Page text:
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Stone Lithography – Experiments with transfer paper.

It was the 4th week on my internship at Leicester Print Workshop this week, and I learned how to transfer a drawn image to a litho stone using transfer paper. I’ll attempt to show the step-by-step process…

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Transfer paper is made by painting a 50/50 solution of gum arabic and water onto paper, leaving to dry, and applying another layer if necessary. The paper is then drawn onto with litho pencils, crayons, rubbing block, etc.

The drawing on transfer paper is taped to the stone using gum strip. Depending on how thin the paper is it may be necessary to run through the press a few times at this stage to flatten the paper, (ensuring a protective piece of polythene is laid between the stone and paper so that the drawing is not transferred yet).

The drawing on transfer paper is taped to the stone using gum strip. Depending on how thin the paper is it may be necessary to run through the press a few times at this stage to flatten the paper, (ensuring a protective piece of polythene is laid between the stone and paper so that the drawing is not transferred yet).

The stone is dampened with a clean sponge, the image laid onto the stone and run through the printing press 3-4 times at a pressure slightly lighter than normal printing pressure.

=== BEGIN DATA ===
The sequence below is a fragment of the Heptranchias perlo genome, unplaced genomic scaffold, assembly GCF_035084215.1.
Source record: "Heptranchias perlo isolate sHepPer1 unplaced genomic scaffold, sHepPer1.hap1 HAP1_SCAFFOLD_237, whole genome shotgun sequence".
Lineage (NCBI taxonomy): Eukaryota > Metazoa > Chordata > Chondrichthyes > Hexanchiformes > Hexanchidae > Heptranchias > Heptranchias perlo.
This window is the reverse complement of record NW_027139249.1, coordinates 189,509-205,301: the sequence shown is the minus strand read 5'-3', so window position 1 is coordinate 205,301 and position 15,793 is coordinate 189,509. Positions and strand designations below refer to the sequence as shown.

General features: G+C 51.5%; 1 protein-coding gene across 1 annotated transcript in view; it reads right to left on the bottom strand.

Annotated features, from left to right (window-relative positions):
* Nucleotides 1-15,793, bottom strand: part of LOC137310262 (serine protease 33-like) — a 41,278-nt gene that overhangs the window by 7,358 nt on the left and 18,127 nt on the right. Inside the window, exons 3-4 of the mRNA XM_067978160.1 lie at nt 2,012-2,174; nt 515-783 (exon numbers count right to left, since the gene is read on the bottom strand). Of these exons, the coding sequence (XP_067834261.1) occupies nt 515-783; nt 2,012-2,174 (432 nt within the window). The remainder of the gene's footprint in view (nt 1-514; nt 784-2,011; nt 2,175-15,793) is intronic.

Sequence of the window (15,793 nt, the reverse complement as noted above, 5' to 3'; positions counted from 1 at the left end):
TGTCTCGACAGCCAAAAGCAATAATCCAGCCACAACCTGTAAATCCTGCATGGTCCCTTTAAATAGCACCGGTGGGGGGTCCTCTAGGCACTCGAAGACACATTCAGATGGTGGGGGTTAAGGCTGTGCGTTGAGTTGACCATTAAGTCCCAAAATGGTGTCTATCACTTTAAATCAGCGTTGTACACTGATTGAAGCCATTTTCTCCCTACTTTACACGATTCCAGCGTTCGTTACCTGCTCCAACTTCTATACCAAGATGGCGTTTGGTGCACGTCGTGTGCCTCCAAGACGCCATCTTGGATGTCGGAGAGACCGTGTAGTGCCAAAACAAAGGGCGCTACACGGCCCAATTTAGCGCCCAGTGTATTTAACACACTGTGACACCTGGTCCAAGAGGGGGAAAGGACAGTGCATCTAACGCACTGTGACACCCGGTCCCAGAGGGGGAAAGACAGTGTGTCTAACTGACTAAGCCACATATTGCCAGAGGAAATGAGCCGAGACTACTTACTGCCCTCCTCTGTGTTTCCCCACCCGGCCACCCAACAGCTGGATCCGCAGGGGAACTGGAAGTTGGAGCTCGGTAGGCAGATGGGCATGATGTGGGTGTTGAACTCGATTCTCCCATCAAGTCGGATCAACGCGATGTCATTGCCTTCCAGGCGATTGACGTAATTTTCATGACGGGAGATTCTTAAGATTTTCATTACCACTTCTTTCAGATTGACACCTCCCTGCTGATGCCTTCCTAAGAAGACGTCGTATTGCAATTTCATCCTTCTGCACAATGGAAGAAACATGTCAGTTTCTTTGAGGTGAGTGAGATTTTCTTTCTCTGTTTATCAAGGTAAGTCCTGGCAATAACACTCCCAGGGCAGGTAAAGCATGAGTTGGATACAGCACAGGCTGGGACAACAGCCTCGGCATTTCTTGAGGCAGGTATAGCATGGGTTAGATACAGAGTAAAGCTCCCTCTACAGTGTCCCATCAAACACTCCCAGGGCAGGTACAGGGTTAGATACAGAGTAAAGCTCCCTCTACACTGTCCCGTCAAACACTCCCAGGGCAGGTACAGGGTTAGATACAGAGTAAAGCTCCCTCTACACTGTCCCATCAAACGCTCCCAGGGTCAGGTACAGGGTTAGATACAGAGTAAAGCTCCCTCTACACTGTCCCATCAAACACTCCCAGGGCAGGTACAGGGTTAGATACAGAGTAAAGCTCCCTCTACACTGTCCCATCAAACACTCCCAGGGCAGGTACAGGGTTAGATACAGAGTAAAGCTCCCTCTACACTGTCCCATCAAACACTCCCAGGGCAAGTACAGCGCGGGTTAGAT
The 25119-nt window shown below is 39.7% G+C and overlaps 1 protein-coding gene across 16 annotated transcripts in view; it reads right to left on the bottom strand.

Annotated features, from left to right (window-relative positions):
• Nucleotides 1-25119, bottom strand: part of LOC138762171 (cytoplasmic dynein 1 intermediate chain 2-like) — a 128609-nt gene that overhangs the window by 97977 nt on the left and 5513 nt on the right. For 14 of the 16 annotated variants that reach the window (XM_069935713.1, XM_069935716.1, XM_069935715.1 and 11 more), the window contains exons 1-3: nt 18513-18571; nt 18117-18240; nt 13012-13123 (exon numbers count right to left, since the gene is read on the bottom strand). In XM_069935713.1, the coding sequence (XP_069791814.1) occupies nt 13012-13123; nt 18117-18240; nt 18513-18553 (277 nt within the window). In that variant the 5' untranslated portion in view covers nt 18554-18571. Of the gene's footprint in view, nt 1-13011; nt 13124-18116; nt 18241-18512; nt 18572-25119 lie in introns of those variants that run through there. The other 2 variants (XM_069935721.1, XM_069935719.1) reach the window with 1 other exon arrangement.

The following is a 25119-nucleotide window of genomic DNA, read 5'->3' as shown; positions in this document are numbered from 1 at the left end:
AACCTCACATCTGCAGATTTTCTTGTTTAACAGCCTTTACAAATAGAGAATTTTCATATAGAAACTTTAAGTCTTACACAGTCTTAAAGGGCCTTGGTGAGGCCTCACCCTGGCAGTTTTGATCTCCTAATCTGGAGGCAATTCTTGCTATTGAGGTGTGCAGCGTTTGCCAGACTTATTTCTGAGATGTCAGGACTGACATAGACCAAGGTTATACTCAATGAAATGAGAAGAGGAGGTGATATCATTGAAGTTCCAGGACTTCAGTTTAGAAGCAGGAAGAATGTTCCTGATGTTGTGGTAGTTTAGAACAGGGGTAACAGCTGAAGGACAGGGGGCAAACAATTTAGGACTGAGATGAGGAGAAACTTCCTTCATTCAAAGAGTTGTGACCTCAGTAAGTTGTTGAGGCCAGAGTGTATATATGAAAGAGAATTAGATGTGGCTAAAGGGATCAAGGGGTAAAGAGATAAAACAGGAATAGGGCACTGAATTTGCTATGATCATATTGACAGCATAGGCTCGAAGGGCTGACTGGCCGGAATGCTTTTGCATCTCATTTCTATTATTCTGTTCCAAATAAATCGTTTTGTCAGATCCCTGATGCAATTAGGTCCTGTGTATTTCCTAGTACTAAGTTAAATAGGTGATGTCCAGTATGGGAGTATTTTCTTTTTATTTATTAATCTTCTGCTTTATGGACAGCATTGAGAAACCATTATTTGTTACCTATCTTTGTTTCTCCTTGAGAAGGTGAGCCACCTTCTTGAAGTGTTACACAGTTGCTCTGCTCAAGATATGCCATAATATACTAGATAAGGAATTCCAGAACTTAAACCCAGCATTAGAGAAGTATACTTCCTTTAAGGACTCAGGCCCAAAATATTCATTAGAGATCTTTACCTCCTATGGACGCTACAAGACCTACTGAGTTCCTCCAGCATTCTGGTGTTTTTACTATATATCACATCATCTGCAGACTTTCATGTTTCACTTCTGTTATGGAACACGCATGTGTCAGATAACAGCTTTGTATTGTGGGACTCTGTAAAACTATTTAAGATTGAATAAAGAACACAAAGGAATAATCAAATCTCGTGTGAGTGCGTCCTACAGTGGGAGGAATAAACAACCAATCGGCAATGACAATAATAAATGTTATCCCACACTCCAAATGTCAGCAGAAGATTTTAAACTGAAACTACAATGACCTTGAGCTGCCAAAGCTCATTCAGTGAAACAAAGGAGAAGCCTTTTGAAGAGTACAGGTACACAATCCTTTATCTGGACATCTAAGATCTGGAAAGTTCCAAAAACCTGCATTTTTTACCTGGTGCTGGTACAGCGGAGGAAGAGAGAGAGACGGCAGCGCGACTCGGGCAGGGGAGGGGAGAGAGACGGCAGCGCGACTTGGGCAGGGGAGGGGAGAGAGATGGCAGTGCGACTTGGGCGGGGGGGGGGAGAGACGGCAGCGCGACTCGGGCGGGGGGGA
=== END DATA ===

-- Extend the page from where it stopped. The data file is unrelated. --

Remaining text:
The stone is dampened with a clean sponge, the image laid onto the stone and run through the printing press 3-4 times at a pressure slightly lighter than normal printing pressure.

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The paper is dampened on top quickly and gently, before running through the press a further 3-4 times. This process is repeated until the gum on the underside of the paper is wet and fluid enough to transfer from the paper to the stone, along with the greasy drawing. A corner is lifted up to check, and when the image is successfully transferred, the paper is lifted up to reveal the drawn image on the stone.

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At this stage the drawing is much more fragile than if the drawing was made directly on the stone, so heat is applied the encourage the grease to absorb into the stone.

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A second drawing transferred to the stone.

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Detail of the stone. This drawing was made on transfer paper using a hard litho pencil.

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A final third drawing is added to the stone. The stone is then gummed and processed. This will be my next step – I’m looking forward to seeing the results!


Colour.

I rarely use colour in my work at the moment, and when I do I use it cautiously. I think I get a bit overwhelmed by the connotations behind using a particular colour, or using one colour against another. However I’d like to try to overcome this, and have recently been noticing colour combinations which occur in my everyday surroundings. So this week I decided to go out for walk and photograph a few. I seem to always be drawn towards muted hues, rather than bright, bold colours, particularly peeling paint – when one colour reveals another underneath, hinting at the history of the object. I’m going to try to use some of these colour combinations as inspiration for some new prints this year.

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